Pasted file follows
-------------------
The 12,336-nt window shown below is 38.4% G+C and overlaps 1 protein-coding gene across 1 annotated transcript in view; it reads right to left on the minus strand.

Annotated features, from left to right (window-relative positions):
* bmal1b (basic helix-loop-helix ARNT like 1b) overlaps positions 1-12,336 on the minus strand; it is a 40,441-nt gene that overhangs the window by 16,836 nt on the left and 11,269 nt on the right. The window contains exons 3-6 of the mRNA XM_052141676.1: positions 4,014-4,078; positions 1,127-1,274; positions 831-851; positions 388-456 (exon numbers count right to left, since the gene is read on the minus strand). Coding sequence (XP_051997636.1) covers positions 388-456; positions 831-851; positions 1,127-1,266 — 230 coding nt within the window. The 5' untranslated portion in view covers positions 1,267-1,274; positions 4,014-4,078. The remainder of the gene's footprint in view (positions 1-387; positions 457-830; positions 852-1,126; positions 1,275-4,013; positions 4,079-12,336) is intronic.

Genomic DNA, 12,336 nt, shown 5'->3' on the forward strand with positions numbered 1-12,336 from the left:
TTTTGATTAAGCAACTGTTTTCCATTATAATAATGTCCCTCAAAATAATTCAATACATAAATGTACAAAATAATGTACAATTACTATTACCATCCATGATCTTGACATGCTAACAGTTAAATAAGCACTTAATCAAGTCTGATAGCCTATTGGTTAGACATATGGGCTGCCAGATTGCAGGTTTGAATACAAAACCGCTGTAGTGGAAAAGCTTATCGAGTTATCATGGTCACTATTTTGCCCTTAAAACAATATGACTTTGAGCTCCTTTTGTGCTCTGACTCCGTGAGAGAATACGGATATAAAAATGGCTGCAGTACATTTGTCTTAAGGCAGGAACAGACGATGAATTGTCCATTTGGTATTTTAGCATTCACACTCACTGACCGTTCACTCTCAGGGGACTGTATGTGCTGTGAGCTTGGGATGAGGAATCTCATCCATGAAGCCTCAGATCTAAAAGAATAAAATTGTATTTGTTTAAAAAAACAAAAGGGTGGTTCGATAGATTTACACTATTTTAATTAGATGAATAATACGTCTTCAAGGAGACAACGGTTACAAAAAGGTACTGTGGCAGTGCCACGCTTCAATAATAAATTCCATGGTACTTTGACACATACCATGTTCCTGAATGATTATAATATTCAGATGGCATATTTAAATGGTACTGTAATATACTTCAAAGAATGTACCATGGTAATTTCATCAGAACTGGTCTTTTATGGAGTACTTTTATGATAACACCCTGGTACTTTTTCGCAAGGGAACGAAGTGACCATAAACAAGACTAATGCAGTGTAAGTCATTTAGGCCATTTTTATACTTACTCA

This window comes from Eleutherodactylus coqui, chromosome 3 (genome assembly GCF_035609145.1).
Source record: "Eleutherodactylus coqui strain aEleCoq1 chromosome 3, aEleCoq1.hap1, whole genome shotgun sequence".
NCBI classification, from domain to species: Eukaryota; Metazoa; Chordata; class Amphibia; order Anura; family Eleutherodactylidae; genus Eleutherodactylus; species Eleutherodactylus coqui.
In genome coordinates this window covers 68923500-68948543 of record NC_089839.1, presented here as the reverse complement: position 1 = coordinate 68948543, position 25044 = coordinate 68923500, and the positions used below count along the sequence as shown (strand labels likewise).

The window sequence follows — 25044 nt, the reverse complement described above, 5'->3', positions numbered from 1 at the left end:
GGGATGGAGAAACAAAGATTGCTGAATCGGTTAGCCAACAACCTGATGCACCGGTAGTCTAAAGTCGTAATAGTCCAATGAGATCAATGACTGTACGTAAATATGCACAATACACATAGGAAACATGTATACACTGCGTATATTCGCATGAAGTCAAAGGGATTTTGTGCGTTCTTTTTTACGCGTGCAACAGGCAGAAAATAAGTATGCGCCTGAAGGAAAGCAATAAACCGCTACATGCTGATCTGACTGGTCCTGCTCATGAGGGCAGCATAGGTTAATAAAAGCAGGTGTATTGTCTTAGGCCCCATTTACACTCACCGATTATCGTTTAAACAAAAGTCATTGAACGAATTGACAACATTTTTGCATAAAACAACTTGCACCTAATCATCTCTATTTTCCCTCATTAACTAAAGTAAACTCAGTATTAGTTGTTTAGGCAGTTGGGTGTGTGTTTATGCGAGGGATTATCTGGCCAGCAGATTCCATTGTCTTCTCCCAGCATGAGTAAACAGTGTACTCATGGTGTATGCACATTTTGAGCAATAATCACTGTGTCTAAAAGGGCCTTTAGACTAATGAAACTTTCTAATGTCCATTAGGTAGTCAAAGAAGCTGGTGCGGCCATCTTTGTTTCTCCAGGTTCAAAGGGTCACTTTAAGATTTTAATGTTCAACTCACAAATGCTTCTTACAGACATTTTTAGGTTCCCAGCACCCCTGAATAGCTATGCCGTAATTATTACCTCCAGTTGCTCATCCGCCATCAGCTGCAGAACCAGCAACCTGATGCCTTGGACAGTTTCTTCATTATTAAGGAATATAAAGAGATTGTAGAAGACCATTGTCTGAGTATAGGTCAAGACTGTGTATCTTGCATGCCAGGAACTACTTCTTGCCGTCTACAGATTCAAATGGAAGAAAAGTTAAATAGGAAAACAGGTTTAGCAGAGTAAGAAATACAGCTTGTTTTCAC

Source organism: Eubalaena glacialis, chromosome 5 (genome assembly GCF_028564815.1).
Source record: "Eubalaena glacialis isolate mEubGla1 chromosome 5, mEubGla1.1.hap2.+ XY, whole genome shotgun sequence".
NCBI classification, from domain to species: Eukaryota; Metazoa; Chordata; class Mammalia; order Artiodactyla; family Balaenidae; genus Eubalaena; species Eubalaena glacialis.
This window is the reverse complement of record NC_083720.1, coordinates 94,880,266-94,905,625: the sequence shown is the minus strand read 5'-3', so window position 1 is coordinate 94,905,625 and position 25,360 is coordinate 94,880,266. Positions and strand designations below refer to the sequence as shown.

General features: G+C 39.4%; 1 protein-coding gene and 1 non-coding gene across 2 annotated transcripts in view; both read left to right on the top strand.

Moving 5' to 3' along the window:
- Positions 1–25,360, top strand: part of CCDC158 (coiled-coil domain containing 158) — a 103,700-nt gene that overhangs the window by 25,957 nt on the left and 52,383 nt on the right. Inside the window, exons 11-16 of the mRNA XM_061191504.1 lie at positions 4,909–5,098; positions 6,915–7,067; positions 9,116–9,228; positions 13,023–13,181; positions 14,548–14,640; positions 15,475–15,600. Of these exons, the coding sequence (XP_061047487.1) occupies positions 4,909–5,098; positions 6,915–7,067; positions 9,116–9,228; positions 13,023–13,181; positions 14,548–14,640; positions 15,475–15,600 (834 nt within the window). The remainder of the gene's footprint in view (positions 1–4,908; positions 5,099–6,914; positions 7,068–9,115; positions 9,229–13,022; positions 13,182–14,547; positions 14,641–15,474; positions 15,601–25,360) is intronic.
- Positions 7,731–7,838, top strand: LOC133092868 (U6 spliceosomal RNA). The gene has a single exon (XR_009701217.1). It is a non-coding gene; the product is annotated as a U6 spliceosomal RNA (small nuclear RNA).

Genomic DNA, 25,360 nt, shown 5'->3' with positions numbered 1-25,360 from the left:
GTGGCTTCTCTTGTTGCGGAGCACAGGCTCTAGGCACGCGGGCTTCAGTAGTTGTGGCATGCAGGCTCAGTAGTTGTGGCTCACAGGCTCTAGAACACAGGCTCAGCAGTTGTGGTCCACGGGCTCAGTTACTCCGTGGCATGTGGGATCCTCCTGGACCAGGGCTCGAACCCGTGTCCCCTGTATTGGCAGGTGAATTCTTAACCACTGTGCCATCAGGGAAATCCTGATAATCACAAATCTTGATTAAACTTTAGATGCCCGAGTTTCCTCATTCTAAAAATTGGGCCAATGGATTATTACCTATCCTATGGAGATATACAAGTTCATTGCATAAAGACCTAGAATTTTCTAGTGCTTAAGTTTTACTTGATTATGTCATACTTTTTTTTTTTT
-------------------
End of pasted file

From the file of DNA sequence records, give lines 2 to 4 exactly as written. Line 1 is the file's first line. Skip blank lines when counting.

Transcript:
Annotated features, from left to right (window-relative positions):
* bmal1b (basic helix-loop-helix ARNT like 1b) overlaps positions 1-12,336 on the minus strand; it is a 40,441-nt gene that overhangs the window by 16,836 nt on the left and 11,269 nt on the right. The window contains exons 3-6 of the mRNA XM_052141676.1: positions 4,014-4,078; positions 1,127-1,274; positions 831-851; positions 388-456 (exon numbers count right to left, since the gene is read on the minus strand). Coding sequence (XP_051997636.1) covers positions 388-456; positions 831-851; positions 1,127-1,266 — 230 coding nt within the window. The 5' untranslated portion in view covers positions 1,267-1,274; positions 4,014-4,078. The remainder of the gene's footprint in view (positions 1-387; positions 457-830; positions 852-1,126; positions 1,275-4,013; positions 4,079-12,336) is intronic.

Genomic DNA, 12,336 nt, shown 5'->3' on the forward strand with positions numbered 1-12,336 from the left: